It’s just a few months after Meta unveiled its bold but slightly cringe-worthy video outlining its vision for the metaverse. If you’ve watched it, you’d be forgiven for thinking that the metaverse is already here, such has been the level of hype in the media.
If the metaverse is to be fully realised, it’s essential that it’s a safe space where users actually want to spend time. So moderation needs to be built into the foundations of the metaverse. The question is, how?
Moderation in the metaverse is already an issue
Despite Mark Zuckerberg’s pledge that “open standards, privacy and safety need to be built into the metaverse from day one,” we’ve already had one high profile story of children being able to access a VR strip club that’s available from the Meta app store, whilst Roblox continues to struggle with its own moderation issues, such as users creating games based on terrorist events like the 2019 Mosque shooting in Christchurch, New Zealand.
UK charity, the NSPCC (the National Society for the Prevention of Cruelty to Children) has already branded many apps, positioning themselves as a metaverse experience as ‘dangerous by design’.
There has also been a litany of bad press about poor user experiences in Meta’s flagship VR project, Horizon Worlds. The Centre for Countering Digital Hate conducted an experiment that found users encounter sexual or explicit content approximately every seven minutes. Similarly, BuzzFeed recently published a story in which it deliberately built a space filled with conspiracy theories and inappropriate content, which stayed up even after it was reported to the company.
To its credit, Meta responded by quickly implementing new safety measures. Players can now opt for a 2-foot boundary around their avatar, and community guides now inhabit introductory areas, known as ‘plazas’, to give new players tips and tricks whilst also doing some basic moderation. It remains to be seen if these incremental measures will actually have any bearing on user experience, or if this safety-first posturing is just designed to placate critics.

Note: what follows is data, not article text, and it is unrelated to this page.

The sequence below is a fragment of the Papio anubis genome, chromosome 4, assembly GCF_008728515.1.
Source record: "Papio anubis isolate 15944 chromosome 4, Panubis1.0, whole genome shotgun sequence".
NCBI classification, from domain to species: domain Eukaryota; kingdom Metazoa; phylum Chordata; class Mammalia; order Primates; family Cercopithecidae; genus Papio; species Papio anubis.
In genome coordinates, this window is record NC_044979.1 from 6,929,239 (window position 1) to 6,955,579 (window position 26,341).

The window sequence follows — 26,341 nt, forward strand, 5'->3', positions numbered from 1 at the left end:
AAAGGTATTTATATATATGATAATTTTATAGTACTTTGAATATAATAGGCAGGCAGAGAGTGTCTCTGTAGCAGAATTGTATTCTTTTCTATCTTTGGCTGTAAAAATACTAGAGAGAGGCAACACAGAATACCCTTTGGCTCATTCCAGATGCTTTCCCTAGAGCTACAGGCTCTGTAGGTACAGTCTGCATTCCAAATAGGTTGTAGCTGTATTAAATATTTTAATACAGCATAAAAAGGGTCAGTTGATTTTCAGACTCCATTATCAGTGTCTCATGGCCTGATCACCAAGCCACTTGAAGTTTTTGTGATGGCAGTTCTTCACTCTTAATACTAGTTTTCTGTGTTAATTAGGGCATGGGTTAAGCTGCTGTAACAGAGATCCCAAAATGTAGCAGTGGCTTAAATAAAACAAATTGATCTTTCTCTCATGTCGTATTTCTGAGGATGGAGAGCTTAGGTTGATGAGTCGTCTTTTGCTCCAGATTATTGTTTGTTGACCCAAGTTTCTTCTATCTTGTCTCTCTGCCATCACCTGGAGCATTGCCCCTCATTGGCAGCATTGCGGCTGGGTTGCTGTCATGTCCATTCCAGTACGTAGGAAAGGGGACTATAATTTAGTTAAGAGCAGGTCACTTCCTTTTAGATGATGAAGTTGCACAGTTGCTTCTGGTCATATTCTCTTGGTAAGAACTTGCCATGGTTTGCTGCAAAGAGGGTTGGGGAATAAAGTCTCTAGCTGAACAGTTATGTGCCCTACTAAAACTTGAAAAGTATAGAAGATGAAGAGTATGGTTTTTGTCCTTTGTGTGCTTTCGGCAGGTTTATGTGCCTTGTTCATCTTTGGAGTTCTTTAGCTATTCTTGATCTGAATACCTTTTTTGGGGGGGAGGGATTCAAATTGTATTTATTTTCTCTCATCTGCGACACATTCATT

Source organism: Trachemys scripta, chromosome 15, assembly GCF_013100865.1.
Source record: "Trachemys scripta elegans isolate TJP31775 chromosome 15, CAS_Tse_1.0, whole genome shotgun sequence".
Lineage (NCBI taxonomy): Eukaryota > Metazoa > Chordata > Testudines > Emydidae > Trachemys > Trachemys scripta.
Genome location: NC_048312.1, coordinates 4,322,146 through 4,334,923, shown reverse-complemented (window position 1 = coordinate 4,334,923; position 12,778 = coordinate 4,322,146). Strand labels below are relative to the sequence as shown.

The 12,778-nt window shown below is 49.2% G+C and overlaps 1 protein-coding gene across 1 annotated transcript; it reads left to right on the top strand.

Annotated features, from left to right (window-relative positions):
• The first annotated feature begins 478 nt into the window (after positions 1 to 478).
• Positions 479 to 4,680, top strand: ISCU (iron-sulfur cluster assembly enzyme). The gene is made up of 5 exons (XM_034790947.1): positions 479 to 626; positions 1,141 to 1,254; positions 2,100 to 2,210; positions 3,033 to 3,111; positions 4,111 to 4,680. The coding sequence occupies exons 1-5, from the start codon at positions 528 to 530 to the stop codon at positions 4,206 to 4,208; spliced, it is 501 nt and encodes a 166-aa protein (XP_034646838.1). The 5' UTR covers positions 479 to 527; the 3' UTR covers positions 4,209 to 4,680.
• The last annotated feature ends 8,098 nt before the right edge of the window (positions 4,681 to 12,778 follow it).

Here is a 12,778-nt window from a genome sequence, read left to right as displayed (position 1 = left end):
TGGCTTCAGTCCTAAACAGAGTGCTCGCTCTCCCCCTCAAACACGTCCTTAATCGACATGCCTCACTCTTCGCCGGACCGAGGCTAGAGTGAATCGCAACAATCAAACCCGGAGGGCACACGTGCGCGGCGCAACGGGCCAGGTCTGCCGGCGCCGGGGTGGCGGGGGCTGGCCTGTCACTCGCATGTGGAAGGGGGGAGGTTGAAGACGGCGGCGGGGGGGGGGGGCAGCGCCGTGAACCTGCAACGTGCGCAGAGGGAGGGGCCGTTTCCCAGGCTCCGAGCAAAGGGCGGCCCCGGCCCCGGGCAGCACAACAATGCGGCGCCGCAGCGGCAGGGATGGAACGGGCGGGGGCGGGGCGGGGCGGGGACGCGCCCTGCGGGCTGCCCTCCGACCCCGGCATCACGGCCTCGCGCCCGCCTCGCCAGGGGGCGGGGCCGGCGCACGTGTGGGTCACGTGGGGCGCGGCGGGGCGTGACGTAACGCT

Toxic behaviour in games has become endemic
Roblox – another supposed frontrunner in the metaverse race – has made negative headlines because of extreme content hosted on the platform. Despite its best efforts to moderate the experiences creators can publish using the game-building tools, there continues to be a problem with in-game ‘condos’, innocuously named private spaces where players meet to talk about and engage in virtual sexual acts.
If this is taking place in an environment that is, for all intents and purposes a kids’ game, then what can we expect when these kinds of virtual worlds become a plaything for adults rather than pre-teens?
Our own research into the experiences of online gamers in the US found that 70% of gamers have experienced some form of toxicity or abuse online, and the Anti-Defamation League’s more substantive research came to similar conclusions. It’s abundantly clear that many in the industry are already struggling with moderation, so ensuring user safety in an ecosystem that’s made far more complex by the convergence of text, voice, gestures, content creation – across thousands of third-party apps – is the moderation equivalent of running before you can walk.